What are the parameters of Jewish law for medical professionals treating their parents?
By Rabbi Ari Enkin, Rabbinic Director, United with Israel
The Torah tell us, “Anyone who wounds their father or mother is to be put to death.”
We see from here that it is an especially severe transgression for a child to wound a parent. This is true even when the wound is minimal and even when it is made for a beneficial purpose.
A wound is defined as causing bleeding and, according to some sources, it even includes causing a bruise.
As such, there is much discussion in halacha (Torah law) on the permissibility of a child who is a doctor or dentist, for example, to treat a parent. What about a lab technician who draws blood based on a doctor’s orders? May a child draw the blood?
The Talmud cites two opinions on the matter.
According to the first opinion, a child is permitted to treat a parent even if it will cause bleeding. It is argued that the ban on wounding a parent does not apply when it is done for a lawful purpose, such as for a needed or beneficial medical procedure. This is based on the rule of “ve’ahavta l’reiacha kamocha” (to love your friend like yourself).
It is explained that when the Torah forbids a child to wound a parent, it only means that it is forbidden when done with evil intent. If, however, a parent wishes to be treated by a child, it is permitted, even if it will result in bleeding.
According to the second opinion, it is absolutely forbidden for a child to do anything that could cause a parent to bleed.
This includes removing a splinter or draining blood from a boil, no matter what the reason for it is. According to this approach, causing a parent to bleed for any reason is forbidden no matter why it is being done. There is a difference of opinion whether a child may cut the hair or nails of a parent – activities which rarely cause bleeding although bleeding is possible.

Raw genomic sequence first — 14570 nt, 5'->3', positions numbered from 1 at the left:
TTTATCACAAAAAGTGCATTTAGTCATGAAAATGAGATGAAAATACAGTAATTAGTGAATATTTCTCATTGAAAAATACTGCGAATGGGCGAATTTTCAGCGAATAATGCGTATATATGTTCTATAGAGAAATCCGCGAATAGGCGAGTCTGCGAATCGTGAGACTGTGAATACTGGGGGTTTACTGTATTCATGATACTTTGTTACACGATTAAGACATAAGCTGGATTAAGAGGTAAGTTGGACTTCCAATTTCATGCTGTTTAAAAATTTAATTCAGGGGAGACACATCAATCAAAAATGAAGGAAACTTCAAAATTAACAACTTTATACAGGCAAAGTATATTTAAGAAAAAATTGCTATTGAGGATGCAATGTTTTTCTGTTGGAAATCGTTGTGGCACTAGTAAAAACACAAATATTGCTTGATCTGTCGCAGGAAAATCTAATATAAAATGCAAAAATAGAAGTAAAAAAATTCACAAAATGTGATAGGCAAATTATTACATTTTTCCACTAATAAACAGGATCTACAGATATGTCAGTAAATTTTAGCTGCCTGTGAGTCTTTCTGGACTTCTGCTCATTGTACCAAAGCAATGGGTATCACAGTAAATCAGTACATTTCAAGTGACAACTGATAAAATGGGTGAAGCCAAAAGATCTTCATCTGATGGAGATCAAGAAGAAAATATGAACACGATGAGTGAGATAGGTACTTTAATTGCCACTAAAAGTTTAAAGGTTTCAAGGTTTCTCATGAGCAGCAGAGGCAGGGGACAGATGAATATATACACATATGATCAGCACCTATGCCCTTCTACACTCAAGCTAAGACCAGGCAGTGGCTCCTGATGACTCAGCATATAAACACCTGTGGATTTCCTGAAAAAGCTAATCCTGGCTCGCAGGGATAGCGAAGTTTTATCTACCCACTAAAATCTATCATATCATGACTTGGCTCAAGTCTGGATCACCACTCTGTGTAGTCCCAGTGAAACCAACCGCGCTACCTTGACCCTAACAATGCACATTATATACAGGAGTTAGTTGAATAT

Getting down to practical Jewish law, the Code of Jewish law rules that it is forbidden for a child to treat a parent if there is any risk that bleeding might occur. This is true even when there is nobody else available to perform the procedure.
Rabbi Moses Isserles, the authority for Ashkenazi Jews, disagrees and permits a child to treat his parent when “nobody else is available to do so.” Although it is certainly best to avoid the issue entirely by arranging for a different health care provider to perform the needed procedure, normative halacha ultimately allows a child to perform the procedure in accordance with the Rema when absolutely necessary.
There are, however, a number of interpretations as to what is defined as “nobody else is available to do so.”
According to some authorities, “nobody else is available to do so” includes a situation where there are others who could perform the procedure on the parent, and are completely competent to do so, but the child is more qualified to do so.
Other authorities allow a child to perform medical procedures on the parent merely if the parent simply prefers that the child do so. This is true even if the child is not necessarily the best or most qualified.
There is also an opinion that a child may treat a parent at home if doing so will keep the parent from having to be admitted to a hospital.
There is much discussion if a child may treat a parent where the consideration is completely financial in nature.
For example, is the family required to pay a doctor or other health care worker to perform a needed procedure if the son could do it for free?
Some authorities allow a child to treat a parent in order to save money from having to hire someone else. Others argue that financial considerations alone do not justify a child treating a parent. Indeed, a person is obligated to spend money to perform mitzvot or to avoid transgressing prohibitions.
According to the view that one must spend money in order to avoid having a child treat a parent, there is a difference of opinion whether it is the child or the parent who must bear the costs of hiring someone else to perform the procedure.
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